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When Ron Howard started out on The Andy Griffith Show, he was all of 6 years old. He quickly stole every scene in which he appeared and remained in the role of Opie Taylor for the series’ entire eight seasons.
Here’s why Howard said that, at the start of the show, he wouldn’t watch it.
Howard started on ‘The Andy Griffith Show’ at 6 years of age
When the series debuted on CBS in 1960, Ron Howard was only 6 years old, and wasn’t able to read.
Howard couldn’t memorize his lines by reading them aloud. It was his father who at first, “taught me my lines. I couldn’t read,” he told the Television Academy Foundation in 2006.
His father, Rance Howard, who was also an actor, would “teach me the dialogue. The great thing he did was he was teaching me good, solid fundamentals about acting. My dad was teaching me to act.”
Rance also played another important part on The Andy Griffith Show. He pointed out to Griffith that the scripts at first seemed to have Opie speaking disrespectfully to his father. Instead, Rance said, why not have Opie communicate with his father without sass?
“Early on, they wrote Opie a little differently,” Howard said. “More like the typical sitcom kids who were always kind of the wise-ass comebacks. Later I heard that my dad actually was talking to Andy about it.”
The Cinderella Man director added, “My dad apparently said [to Andy Griffith], ‘What would happen if Opie knew that Andy was smarter than him? How about if Opie actually respected his dad? As opposed to sitcom kids who are always kind of making the dad look bad.’ Andy really took to that and that’s how they began to write that.”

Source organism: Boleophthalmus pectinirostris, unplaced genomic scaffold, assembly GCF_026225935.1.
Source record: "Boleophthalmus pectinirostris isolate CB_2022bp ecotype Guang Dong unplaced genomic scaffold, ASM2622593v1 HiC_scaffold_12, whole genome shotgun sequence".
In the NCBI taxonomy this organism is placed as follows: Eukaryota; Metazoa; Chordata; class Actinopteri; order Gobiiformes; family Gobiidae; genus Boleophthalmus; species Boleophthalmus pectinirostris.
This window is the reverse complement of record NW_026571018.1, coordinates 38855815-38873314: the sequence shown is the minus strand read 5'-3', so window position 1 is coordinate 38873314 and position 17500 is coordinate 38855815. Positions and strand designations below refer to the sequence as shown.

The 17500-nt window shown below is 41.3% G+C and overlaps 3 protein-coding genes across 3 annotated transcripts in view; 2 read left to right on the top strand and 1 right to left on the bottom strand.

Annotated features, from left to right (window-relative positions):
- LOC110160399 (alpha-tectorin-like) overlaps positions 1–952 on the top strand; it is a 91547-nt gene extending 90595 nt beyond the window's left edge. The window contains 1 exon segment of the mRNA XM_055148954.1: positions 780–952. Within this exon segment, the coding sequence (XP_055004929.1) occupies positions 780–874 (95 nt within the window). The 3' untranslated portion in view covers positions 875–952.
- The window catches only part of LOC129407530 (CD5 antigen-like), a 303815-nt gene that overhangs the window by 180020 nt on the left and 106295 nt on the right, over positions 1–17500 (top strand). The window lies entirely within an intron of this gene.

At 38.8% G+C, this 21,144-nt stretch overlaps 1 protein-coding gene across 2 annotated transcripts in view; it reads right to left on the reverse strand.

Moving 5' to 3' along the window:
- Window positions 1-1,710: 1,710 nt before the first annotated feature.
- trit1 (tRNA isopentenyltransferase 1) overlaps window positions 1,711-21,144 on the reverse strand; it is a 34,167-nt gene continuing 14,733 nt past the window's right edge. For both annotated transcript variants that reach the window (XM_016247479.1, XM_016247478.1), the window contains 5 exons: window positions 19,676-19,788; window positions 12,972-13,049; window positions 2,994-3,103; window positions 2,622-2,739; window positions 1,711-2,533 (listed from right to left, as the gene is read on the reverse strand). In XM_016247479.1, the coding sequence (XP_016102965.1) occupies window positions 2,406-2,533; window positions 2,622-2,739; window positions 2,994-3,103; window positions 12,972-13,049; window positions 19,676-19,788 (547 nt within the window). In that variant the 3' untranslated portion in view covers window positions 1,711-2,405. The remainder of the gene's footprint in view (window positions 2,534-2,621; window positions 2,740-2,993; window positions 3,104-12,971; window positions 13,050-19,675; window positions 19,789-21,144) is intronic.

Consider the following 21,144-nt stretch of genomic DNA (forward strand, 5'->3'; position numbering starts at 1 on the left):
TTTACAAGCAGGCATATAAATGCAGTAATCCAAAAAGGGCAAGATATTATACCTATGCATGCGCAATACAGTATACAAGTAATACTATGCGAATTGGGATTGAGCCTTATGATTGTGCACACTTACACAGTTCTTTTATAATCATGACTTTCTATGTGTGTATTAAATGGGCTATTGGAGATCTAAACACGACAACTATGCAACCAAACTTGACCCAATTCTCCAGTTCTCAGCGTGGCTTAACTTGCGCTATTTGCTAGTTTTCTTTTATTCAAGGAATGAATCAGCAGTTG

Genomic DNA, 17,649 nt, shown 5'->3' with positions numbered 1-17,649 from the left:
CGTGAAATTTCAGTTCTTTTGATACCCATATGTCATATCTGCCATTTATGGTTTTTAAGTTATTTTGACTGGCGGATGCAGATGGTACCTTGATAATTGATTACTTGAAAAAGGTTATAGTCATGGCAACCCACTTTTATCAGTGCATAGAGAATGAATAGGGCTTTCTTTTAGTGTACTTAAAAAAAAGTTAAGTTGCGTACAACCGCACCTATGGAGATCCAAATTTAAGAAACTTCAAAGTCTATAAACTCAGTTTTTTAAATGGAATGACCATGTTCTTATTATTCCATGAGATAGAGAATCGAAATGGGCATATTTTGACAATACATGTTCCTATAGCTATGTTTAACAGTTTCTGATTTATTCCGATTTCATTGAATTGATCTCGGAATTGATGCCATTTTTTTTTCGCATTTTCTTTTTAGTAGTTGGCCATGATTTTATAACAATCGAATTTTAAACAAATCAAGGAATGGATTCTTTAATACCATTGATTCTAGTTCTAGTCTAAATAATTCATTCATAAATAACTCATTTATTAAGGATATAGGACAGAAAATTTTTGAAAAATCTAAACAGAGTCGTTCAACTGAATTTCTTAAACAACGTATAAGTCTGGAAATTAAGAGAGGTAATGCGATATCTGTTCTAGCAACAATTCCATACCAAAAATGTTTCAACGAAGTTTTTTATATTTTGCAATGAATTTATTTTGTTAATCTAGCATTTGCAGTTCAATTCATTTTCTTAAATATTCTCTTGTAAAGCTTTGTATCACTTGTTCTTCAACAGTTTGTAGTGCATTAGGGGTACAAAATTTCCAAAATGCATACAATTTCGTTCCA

Howard’s parents didn’t pressure him to be an actor
The filmmaker in his conversation recalled that his parents spoke to him straightforwardly when he was offered the role of Opie on The Andy Griffith Show. They assured him, he said, that he didn’t have to agree to the commitment of the series.
As Howard explained, they wanted to be sure their son knew that acting was purely his choice. They also made clear, however, that once he signed on to a series, he had to see it through.
“My parents always said, ‘You don’t have to do this.’ They were every so often sitting me down and saying, ‘If you don’t want to act on the show, you really don’t have to. You’re not doing it for us.’ I remember pretty adult dialogue about it,” the Splash director said.
He couldn’t watch the show at first
Asked whether he watched the show, Howard quickly said that “I did, yeah,” then corrected himself.
“The first year or two, I don’t quite remember what time it came on,” Howard said. “I think it might have come on at 9 o’clock, but I’m not sure. It was past my bedtime, and it wasn’t until I was older that I was allowed to stay up and watch it. Then I’d watch it every week.”
He added that “once in a while, I’d be critical of something. Mostly I liked it; mostly I enjoyed it. It wasn’t until later that I began being critical of my own work.”
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